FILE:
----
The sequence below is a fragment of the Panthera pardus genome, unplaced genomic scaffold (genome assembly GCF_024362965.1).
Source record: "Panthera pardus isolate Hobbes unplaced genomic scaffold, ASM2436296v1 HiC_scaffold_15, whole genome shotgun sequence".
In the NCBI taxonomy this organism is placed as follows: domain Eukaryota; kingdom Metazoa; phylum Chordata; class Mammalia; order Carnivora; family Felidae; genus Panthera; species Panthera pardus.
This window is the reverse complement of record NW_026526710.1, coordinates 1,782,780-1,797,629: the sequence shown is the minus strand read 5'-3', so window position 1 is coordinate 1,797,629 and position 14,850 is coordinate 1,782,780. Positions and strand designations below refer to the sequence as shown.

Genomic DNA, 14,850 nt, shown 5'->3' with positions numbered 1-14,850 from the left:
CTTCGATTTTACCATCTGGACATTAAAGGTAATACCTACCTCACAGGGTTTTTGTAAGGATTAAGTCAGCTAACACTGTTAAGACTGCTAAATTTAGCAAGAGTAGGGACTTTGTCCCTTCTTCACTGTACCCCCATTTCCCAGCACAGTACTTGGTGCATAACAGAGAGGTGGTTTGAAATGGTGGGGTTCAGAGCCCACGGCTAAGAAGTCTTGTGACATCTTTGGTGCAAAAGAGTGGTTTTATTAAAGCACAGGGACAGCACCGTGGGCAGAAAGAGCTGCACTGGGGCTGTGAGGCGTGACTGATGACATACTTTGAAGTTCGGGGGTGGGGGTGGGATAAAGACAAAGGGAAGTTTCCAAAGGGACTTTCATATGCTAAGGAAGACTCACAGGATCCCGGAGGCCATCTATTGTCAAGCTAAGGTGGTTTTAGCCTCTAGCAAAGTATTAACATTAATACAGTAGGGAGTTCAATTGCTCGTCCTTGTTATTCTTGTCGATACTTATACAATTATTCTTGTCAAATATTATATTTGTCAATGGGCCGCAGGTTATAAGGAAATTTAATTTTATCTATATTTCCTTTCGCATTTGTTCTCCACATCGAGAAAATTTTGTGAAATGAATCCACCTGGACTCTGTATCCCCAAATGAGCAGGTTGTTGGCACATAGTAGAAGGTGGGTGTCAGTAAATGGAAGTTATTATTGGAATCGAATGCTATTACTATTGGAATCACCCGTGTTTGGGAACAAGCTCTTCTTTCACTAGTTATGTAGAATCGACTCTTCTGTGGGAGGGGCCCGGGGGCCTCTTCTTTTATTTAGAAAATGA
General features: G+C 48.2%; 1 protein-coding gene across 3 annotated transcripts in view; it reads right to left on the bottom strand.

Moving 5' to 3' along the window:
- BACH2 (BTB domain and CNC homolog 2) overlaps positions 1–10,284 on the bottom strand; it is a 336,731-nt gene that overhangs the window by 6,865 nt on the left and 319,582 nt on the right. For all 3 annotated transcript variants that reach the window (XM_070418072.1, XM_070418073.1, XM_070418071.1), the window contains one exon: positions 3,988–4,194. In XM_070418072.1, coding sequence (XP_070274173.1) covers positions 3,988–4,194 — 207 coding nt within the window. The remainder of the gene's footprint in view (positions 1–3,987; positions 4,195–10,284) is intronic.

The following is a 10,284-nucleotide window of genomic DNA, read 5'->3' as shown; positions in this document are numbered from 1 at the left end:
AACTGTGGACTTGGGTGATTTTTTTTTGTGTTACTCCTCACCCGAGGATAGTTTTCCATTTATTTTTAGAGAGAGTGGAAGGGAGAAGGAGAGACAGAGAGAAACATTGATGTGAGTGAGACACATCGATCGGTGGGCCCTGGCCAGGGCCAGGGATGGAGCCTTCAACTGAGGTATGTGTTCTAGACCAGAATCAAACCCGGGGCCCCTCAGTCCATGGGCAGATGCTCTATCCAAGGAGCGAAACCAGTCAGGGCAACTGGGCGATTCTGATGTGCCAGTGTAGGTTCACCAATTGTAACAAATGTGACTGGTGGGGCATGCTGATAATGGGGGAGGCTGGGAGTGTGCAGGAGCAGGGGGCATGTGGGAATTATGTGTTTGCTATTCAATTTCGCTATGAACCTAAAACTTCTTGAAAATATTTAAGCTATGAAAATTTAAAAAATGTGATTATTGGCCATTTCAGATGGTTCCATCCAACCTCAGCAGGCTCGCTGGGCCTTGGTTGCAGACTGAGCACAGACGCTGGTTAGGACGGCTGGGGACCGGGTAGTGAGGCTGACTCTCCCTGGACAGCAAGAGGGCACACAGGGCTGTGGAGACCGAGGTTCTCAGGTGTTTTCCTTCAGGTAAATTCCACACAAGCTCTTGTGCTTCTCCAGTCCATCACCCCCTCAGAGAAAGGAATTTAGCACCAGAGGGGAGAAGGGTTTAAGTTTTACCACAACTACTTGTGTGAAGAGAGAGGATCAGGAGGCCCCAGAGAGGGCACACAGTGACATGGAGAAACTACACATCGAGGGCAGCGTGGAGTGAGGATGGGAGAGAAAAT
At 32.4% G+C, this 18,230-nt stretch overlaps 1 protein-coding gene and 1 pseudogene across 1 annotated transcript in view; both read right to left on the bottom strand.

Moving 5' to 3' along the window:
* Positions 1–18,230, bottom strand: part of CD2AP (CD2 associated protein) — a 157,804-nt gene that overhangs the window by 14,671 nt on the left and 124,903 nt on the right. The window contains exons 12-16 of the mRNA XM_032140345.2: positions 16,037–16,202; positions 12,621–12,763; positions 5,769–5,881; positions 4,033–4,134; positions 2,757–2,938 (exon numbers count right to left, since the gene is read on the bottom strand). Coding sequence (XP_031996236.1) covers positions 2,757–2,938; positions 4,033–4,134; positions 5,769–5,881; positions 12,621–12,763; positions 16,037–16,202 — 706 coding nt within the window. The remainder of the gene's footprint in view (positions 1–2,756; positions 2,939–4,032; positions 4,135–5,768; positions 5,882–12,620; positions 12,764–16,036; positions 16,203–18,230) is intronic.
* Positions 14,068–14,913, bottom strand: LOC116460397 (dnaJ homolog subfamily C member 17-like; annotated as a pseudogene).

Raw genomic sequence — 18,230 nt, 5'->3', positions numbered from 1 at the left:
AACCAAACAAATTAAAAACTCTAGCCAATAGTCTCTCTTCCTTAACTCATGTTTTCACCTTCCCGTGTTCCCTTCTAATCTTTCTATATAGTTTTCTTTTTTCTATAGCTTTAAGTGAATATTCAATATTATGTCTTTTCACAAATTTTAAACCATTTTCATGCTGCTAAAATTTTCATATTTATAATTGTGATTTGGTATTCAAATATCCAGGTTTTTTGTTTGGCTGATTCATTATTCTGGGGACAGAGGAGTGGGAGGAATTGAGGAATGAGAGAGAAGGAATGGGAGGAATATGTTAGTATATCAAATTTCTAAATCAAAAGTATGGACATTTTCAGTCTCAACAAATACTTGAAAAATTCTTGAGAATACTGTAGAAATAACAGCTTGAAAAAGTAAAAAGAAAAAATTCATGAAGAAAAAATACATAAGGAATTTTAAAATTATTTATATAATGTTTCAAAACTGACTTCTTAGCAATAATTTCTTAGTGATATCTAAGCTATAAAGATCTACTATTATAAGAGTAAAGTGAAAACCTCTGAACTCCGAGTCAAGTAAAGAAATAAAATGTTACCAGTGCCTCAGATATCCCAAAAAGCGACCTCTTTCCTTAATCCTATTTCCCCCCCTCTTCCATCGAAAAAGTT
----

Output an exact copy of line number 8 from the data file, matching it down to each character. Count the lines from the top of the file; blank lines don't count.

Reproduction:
Moving 5' to 3' along the window: